The President of the United States was adamant about how he was conducting his so-called “war on terror”.
He believed he could classify anyone, even American citizens, as “enemy combatants”: hold them indefinitely in secret without charges ever being filed; deny protections of the Geneva Conventions; refuse the right to legal representation; and when it was in the administration’s best interest, try prisoners outside the established court system.
Under a “gag order” governing those held prisoner at the US Naval base at Guantánamo Bay, anyone who revealed information about anyone’s detention could be charged under the USA PATRIOT Act. The Bush administration further claimed the prisoners at Guantánamo Bay were on “foreign” soil and so not subject to American jurisprudence.
Several times in our nation’s history, the Supreme Court of the United States had ruled that fear and even terrorism might be a dominating concern, but that under the constitution observation of rights and of law are the best ways to preserve the democracy. Several times the court determined a president’s power, even in times of war, is not absolute.
In June 2004, that court dealt the Bush administration a major defeat in how it treated American citizens and by implication, others as well. In a stinging 33-page opinion, Justice Sandra Day O’Connor firmly stated:
It is during our most challenging and uncertain moments that our Nation’s commitment to due process is most severely tested; and it is in those times that we must preserve our commitment at home to the principles for which we fight abroad … The imperative necessity for safeguarding these rights to procedural due process under the gravest of emergencies has existed throughout our constitutional history, for it is then, under the pressing exigencies of crisis, that there is the greatest temptation to dispense with guarantees which, it is feared, will inhibit government action … It would indeed be ironic if, in the name of national defence, we would sanction the subversion of one of those liberties, which makes the defence of the Nation worthwhile.
[T]hreats to military operations posed by a basic system of independent review are not so weighty as to trump a citizen’s core rights to challenge meaningfully the Government’s case and to be heard by an impartial adjudicator … We have long since made clear that a state of war is not a blank cheque for the president when it comes to the rights of the Nation’s citizens. [E]ven the war power does not remove constitutional limitations safeguarding essential liberties. [T]he Great Writ of habeas corpus [is] an important judicial check on the Executive’s discretion in the realm of detentions ... [I]t would turn our system of checks and balances on its head to suggest that a citizen could not make his way to court with a challenge to the factual basis for his detention by his government, simply because the Executive opposes making available such a challenge.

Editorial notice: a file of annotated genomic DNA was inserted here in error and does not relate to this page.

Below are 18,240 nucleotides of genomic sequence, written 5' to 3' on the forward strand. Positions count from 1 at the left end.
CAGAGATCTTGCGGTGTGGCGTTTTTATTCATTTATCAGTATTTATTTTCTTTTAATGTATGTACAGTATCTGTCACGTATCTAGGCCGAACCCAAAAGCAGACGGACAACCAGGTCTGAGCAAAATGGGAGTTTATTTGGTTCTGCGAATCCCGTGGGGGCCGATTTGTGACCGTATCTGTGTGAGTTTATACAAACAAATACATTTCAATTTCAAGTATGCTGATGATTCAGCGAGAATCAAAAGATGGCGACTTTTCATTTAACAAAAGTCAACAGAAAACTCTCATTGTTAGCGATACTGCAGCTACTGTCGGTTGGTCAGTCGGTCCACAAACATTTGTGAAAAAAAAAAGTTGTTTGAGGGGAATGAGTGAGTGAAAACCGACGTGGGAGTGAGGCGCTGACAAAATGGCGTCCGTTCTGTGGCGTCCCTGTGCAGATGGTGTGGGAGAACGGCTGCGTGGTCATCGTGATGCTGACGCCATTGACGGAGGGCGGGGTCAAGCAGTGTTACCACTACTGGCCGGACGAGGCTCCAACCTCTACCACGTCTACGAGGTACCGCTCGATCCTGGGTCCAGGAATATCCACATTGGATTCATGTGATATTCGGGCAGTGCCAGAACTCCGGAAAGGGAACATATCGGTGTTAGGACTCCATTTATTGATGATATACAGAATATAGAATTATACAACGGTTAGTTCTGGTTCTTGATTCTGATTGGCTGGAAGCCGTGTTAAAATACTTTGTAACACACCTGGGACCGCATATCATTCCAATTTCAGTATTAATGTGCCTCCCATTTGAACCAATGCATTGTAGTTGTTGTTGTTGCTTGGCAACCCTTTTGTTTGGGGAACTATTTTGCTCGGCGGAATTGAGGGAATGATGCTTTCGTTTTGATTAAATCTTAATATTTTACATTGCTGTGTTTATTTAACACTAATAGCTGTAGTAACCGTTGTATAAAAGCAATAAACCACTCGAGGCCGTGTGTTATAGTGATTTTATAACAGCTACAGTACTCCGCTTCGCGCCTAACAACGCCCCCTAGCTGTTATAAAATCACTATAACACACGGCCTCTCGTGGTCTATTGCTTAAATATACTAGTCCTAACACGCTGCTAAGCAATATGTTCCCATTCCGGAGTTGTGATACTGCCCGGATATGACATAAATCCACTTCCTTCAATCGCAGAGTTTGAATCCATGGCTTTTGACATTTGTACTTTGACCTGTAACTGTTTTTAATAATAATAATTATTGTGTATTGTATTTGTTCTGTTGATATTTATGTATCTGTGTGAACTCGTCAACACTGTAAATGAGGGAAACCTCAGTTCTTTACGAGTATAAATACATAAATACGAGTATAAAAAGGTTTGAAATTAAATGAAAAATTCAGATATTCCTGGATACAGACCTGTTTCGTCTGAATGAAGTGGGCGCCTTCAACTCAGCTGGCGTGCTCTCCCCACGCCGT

Any process in which the Executive’s factual assertions go wholly unchallenged or are simply presumed correct without any opportunity for the alleged combatant to demonstrate otherwise falls constitutionally short . . . [T]he constitutional limitations safeguarding essential liberties ... remain vibrant even in times of security concerns.
Nevertheless, even after the ruling, the “law-and-order” Bush administration continued to delay, trivialise and attempt to subvert the court’s decisions.
Justice O’Connor, who last week announced her resignation, was probably the one justice whose stinging rebuke of presidential excess represented not just her own opinion, but those of both the liberal and conservative wings, and why she had to be the one to write the court’s decision.
Justice O’Connor was Ronald Reagan’s first Supreme Court nomination, and after unanimous confirmation by the Democrat-controlled Senate she became the court’s first female justice. She had grown up on an isolated Arizona cattle ranch, entered Stanford University at the age of 16, graduated with a BA in economics, and then in two years, instead of the usual three, graduated from Stanford Law School, third in her class. (William Rehnquist was first.) But, she was denied employment innumerous times because she was female. Eventually, she became a prosecuting attorney, civilian lawyer for the army, Senate majority leader in Arizona (the first female to hold that position in the nation), and an Arizona appellate court judge.
At the time she was appointed to the Supreme Court, she was a political conservative, recommended to President Reagan by Senator Barry Goldwater, one of the nation’s most respected conservative politicians. During her 24-year court career, the independent Justice O’Connor usually thought through cases not on basis of political expediency or entrenched judicial philosophy, but on a case-by-case basis, therefore becoming the court’s swinging vote on innumerable issues. On 5-4 decisions, she was in the majority more than 90 per cent of the time.